Russia has ordered hundreds of new Iranian drones and ballistic missiles in response to an acute shortage of military supplies, according to a diplomatic source at the United Nations. News of the shipment follows several drone attacks on military bases deep in Russian territory that are widely believed to have been carried out by Ukraine.
“We know that Iran is planning to increase its deliveries of unmanned aerial vehicles and missiles to Russia in significant quantities,” the source said on condition of anonymity
Russia has already used hundreds of Iranian-made Shahed-136 drones. Moscow has denied the use of the so-called kamikaze drones, while Iran admitted in November that it had supplied drones to Russia.
EU countries subsequently imposed additional sanctions on Iran, which was already subject to a range of punitive measures.
A UN Security Council resolution passed after the 2015 nuclear deal with Iran bans Iran from such arms deals. The US, Britain, France and Germany in October called for a UN investigation into the Iranian weapons’ attacks in Ukraine.
In November, the Washington Post reported that Moscow and Tehran had struck a deal to build hundreds of attack drones in Russia.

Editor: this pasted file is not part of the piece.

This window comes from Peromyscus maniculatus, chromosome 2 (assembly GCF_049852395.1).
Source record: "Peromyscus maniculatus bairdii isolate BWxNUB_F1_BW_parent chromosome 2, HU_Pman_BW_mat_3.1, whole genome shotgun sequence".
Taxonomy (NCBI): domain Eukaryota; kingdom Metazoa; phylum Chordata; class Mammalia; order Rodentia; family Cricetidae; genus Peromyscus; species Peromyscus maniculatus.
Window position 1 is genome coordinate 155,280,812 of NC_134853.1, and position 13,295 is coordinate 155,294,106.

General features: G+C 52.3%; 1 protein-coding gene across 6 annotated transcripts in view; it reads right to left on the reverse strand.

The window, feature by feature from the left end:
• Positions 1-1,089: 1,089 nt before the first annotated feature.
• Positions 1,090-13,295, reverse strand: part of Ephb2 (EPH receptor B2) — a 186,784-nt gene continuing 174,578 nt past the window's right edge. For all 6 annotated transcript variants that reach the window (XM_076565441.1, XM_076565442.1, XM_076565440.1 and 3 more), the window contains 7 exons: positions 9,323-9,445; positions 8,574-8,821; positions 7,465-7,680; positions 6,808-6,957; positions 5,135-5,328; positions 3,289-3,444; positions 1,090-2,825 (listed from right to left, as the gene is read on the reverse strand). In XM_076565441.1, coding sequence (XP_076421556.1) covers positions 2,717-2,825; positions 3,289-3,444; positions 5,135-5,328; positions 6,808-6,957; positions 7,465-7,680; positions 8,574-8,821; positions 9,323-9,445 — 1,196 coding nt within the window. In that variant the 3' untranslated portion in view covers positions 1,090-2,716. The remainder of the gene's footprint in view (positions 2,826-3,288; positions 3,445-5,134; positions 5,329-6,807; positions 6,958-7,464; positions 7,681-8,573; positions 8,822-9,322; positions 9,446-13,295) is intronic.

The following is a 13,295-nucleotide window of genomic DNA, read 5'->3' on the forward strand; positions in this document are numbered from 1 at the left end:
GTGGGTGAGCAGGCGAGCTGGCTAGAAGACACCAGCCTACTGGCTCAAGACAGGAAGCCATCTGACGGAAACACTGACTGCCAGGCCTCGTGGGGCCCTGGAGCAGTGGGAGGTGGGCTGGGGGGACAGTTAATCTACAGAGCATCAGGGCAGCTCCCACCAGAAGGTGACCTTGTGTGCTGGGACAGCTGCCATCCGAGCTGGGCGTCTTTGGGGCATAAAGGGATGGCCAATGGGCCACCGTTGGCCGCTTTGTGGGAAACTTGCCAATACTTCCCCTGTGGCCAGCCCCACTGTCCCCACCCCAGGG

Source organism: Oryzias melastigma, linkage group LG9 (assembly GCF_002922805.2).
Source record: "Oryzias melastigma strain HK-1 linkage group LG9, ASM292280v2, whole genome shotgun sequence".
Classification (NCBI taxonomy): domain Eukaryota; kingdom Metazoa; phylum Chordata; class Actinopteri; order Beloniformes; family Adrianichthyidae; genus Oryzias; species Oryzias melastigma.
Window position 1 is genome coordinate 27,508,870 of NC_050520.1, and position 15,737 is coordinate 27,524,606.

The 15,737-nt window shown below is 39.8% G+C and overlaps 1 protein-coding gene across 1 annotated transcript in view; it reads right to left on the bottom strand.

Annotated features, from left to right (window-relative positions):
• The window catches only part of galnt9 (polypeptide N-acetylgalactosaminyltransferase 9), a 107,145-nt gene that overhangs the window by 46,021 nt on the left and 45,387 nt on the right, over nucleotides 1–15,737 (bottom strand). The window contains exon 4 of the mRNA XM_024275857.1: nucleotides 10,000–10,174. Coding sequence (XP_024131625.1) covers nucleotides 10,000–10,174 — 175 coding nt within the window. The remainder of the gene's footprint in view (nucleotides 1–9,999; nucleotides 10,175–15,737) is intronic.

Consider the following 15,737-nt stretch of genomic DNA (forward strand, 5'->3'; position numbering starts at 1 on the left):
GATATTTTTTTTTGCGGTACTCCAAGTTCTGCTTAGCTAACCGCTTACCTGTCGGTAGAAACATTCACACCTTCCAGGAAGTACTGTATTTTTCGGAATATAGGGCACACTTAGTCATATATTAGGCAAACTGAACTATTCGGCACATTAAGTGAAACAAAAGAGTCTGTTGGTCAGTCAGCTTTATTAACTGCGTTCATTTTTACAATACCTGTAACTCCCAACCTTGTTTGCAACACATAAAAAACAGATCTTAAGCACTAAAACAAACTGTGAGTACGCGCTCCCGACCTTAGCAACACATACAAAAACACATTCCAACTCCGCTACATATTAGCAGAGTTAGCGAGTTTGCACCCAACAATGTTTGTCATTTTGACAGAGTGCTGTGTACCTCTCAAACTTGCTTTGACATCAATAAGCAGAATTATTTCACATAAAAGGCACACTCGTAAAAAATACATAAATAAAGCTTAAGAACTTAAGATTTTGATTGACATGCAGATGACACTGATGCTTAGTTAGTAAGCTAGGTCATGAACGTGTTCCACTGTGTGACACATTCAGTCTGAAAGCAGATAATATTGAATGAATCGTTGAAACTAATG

Citing intelligence seen by the United States and other Western security agencies, the report said that the deal’s details were finalized in recent weeks. In a matter of months, it said, production may begin, which would significantly boost Moscow’s stockpile of attack drones – a vital component in its bombardment of Ukraine.
The report quoted one official familiar with the agreement as saying that the effort to produce these drones in Russia “is moving fast and it has a lot of steam.” Since August, over 400 such Iranian-produced drones have been used by Moscow in attacks on Ukraine, including on vital civilian infrastructure.
The deal to locally produce Iranian-designed drones would be a boon to both countries; Moscow is low on munitions as the war stretches on, and Iran would reap the economic and political benefits. The sources added that, aside from the clear monetary benefits and ties to a world power, it is unknown exactly what Iran is seeking in exchange. Possibilities include assistance with the Islamic Republic’s nuclear program.
Earlier in November, CNN reported that Iran requested help from Russia in obtaining additional nuclear materials and with nuclear fuel fabrication. The fuel may be intended to help Iran power its nuclear reactors and could potentially cut down on the time it takes Tehran to develop a nuclear weapon.